to be black, in tech, in 1947

September 25, 2019
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It is important that we share the previously unwritten histories of our unsung heroes to keep their legacy alive. These accounts can then serve as a blueprint for future change-makers. Those who cement these people and their stories in history have a job as important, and deserve to be celebrated as well.

From 1971 to 1977, Clyde W. Ford was an IBM software engineer. On September 17th, 2019, he published Think Black: A Memoir, that is also a tribute to his father John Stanley Ford, IBM’s first Black stems engineer in 1947. His father’s time at the company was difficult, as you can imagine for a Black man in an otherwise all-white American industry. In addition to a challenging job, he had to overcome a workplace environment in which he was isolated and regularly conspired against. Though passed over for promotions, discriminated against (in pay and otherwise), and presented with a hostile work environment, Ford persevered, knowing how important it was for him to take this job and eventually use his position to open the door for more Black employees.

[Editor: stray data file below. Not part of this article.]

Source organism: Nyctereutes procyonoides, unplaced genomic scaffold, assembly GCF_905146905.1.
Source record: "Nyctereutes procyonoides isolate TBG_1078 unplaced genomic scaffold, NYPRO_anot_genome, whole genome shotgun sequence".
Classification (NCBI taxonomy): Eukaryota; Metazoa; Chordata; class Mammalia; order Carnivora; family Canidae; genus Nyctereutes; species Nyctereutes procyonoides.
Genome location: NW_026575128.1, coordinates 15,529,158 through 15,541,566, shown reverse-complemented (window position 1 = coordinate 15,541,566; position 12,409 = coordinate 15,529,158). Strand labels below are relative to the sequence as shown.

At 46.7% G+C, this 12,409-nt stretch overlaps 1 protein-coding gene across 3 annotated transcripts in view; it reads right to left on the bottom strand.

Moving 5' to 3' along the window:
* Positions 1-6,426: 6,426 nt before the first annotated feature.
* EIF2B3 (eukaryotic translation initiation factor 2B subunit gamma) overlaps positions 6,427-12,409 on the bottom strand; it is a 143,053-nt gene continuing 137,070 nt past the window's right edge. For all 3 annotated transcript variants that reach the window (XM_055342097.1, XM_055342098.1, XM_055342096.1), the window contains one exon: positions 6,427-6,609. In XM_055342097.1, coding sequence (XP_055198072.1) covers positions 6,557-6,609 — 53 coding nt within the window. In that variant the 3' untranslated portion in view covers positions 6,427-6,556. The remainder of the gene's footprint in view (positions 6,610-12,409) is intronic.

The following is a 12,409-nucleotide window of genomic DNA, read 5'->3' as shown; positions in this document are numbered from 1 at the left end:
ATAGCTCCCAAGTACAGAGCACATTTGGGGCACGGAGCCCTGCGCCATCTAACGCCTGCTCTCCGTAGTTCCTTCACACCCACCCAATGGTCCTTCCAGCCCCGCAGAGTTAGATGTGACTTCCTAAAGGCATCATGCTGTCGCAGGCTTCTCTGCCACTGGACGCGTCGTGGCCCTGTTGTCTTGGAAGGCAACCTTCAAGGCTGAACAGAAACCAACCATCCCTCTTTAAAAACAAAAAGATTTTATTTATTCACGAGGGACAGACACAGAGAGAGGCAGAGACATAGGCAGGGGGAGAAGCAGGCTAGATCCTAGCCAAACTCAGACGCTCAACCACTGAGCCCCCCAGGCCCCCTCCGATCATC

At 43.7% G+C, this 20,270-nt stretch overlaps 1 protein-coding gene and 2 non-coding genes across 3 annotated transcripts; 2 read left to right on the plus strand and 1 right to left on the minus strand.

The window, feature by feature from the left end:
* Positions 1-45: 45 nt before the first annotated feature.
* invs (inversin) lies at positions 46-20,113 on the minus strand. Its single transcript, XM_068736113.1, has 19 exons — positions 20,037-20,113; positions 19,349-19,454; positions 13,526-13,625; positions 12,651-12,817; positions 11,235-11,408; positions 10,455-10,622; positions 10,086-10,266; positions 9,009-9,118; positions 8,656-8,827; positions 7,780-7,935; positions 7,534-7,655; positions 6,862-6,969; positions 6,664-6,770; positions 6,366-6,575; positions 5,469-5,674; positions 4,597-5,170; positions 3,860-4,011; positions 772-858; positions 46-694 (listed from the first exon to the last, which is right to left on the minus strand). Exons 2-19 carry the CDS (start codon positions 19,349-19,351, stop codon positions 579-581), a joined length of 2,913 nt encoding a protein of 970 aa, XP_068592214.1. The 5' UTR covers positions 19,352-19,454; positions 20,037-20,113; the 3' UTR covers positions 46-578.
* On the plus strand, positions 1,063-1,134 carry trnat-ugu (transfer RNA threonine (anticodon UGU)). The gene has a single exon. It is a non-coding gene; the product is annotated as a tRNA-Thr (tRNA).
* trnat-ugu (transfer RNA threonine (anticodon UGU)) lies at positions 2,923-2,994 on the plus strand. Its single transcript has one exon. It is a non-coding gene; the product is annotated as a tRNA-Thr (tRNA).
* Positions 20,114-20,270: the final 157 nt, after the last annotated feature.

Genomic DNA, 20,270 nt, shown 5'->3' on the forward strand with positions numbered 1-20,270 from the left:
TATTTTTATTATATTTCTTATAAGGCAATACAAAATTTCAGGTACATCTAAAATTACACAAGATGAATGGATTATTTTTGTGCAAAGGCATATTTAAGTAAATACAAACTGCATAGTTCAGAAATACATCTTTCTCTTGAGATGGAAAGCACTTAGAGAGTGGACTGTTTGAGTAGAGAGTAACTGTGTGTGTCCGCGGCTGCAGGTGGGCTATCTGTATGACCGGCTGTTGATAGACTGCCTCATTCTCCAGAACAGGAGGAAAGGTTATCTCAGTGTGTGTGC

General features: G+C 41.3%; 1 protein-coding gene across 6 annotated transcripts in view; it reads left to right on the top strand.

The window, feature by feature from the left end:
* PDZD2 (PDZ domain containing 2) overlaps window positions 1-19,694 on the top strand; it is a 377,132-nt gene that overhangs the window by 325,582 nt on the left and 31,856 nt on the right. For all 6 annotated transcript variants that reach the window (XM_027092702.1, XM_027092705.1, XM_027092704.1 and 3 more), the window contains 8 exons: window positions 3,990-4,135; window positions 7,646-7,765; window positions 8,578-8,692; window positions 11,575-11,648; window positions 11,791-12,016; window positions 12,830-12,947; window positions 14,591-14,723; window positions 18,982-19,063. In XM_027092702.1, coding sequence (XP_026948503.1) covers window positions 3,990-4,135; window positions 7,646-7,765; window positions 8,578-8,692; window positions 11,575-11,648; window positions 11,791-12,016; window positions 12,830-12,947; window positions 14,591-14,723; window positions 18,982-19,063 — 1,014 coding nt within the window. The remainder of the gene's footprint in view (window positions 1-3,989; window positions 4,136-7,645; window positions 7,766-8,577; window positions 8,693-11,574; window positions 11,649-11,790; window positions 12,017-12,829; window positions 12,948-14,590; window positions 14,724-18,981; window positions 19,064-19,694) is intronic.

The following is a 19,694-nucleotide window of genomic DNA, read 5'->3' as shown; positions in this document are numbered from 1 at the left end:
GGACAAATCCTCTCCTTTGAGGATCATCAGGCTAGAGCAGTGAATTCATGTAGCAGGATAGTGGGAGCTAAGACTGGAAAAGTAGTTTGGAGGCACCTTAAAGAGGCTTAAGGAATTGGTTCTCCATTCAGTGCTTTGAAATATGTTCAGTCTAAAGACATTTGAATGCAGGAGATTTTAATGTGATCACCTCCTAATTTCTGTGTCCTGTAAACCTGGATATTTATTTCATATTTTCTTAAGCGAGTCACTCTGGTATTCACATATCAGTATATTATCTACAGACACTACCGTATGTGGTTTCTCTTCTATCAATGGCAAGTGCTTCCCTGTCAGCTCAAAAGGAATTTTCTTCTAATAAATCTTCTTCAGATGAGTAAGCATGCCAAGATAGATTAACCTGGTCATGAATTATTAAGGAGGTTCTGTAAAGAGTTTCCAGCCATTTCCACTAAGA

While racism and lack of diversity in the tech world remain extremely prevalent, Ford’s impact can still be felt. By personally coaching Black men and women on the IBM exam and interview, he ensured their entrance into the company. Today, because America’s Black tech community that has grown because of people like John Stanley Ford, there exist incredible community-based organizations like Black Girls Code and the Technology Access Foundation. 

Purchase the memoir HERE.